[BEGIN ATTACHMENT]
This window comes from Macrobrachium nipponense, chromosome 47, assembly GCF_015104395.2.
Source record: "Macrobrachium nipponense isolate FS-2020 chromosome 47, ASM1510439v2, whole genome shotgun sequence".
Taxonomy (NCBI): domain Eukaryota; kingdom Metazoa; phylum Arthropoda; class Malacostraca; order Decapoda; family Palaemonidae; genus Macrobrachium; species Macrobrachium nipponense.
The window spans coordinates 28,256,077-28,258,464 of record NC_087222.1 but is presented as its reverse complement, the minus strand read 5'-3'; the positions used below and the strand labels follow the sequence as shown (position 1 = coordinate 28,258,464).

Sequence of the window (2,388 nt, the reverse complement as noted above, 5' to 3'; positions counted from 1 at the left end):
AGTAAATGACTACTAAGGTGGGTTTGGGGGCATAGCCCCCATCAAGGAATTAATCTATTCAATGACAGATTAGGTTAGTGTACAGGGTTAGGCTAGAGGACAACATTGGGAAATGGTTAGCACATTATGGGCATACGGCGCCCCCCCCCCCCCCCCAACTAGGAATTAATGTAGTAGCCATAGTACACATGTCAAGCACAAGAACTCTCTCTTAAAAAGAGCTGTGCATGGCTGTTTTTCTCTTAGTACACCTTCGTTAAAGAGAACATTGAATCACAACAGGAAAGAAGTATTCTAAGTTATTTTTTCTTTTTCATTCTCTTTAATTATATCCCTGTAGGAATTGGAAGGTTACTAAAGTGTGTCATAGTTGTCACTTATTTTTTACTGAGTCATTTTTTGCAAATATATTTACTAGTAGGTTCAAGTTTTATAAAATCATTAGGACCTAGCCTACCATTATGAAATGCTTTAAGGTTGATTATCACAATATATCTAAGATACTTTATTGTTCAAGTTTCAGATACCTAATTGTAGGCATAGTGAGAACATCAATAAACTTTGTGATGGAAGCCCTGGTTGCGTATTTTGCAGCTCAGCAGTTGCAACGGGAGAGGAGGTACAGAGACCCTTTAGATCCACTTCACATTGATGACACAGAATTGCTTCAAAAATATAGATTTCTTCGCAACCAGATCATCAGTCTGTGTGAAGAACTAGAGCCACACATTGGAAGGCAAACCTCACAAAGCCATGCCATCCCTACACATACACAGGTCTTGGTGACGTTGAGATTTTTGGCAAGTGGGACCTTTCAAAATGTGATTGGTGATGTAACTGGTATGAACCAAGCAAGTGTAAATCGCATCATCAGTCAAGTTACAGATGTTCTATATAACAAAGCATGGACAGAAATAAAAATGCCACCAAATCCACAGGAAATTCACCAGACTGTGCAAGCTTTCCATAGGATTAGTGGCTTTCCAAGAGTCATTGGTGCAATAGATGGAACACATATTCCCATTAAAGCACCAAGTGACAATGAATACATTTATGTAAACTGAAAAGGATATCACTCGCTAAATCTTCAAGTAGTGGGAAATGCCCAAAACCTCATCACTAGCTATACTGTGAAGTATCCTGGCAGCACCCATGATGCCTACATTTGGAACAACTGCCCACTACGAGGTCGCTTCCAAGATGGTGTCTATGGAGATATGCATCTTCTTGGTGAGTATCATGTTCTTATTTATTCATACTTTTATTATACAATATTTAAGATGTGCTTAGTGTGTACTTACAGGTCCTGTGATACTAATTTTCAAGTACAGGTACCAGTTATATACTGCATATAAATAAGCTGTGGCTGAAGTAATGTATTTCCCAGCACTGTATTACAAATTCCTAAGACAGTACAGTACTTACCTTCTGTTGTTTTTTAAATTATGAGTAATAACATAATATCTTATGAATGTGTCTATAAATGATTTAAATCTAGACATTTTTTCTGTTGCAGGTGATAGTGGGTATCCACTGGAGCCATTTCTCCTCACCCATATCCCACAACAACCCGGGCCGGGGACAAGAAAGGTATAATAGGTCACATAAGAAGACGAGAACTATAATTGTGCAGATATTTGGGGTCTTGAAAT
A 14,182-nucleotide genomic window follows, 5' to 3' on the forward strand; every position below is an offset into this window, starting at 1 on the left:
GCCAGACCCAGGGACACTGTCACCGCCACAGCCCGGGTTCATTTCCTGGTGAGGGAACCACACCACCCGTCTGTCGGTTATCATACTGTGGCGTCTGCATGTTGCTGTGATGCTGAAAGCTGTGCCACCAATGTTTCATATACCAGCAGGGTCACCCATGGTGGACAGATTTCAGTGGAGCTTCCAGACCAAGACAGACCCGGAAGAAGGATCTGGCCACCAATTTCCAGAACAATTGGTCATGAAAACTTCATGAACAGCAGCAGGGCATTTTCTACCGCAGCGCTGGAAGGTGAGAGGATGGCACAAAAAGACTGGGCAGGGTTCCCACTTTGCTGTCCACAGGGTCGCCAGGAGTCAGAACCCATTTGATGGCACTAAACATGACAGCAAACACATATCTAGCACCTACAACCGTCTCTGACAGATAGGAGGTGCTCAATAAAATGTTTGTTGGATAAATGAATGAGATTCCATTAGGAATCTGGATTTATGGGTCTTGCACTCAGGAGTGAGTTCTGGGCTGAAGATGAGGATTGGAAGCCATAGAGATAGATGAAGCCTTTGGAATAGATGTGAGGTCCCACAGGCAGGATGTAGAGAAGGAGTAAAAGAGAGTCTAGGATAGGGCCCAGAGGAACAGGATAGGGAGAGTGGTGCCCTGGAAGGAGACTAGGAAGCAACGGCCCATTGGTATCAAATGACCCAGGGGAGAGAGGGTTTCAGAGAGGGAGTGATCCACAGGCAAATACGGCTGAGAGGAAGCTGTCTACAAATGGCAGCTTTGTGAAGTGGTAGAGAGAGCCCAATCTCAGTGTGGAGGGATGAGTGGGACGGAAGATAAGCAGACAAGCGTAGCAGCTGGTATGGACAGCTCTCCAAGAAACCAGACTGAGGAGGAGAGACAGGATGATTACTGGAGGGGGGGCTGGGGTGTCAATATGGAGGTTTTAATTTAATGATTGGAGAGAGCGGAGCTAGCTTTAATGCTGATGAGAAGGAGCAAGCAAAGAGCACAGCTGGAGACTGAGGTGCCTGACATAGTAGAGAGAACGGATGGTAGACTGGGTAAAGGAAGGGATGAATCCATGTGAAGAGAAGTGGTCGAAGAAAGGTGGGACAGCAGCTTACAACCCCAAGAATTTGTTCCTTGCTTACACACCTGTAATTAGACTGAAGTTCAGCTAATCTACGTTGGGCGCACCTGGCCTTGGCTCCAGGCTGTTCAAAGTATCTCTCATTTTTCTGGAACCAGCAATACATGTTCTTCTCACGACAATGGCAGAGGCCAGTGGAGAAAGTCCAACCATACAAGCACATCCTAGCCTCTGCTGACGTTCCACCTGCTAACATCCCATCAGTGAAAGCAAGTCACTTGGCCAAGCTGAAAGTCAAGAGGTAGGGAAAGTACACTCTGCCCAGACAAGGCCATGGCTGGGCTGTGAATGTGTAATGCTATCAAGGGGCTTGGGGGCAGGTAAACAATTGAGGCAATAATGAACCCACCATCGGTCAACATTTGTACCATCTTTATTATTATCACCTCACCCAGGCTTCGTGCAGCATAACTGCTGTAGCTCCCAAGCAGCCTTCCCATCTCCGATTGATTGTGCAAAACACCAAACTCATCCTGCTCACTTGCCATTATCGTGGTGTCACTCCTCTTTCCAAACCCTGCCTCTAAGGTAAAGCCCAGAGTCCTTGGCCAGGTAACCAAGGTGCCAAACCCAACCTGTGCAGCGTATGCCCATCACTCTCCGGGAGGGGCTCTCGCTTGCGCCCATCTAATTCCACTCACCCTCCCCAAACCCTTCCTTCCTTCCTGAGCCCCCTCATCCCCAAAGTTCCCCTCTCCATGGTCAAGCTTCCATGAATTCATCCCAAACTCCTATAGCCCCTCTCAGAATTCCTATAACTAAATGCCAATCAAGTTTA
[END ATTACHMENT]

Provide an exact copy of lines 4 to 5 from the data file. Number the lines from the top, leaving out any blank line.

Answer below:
The window spans coordinates 28,256,077-28,258,464 of record NC_087222.1 but is presented as its reverse complement, the minus strand read 5'-3'; the positions used below and the strand labels follow the sequence as shown (position 1 = coordinate 28,258,464).

Sequence of the window (2,388 nt, the reverse complement as noted above, 5' to 3'; positions counted from 1 at the left end):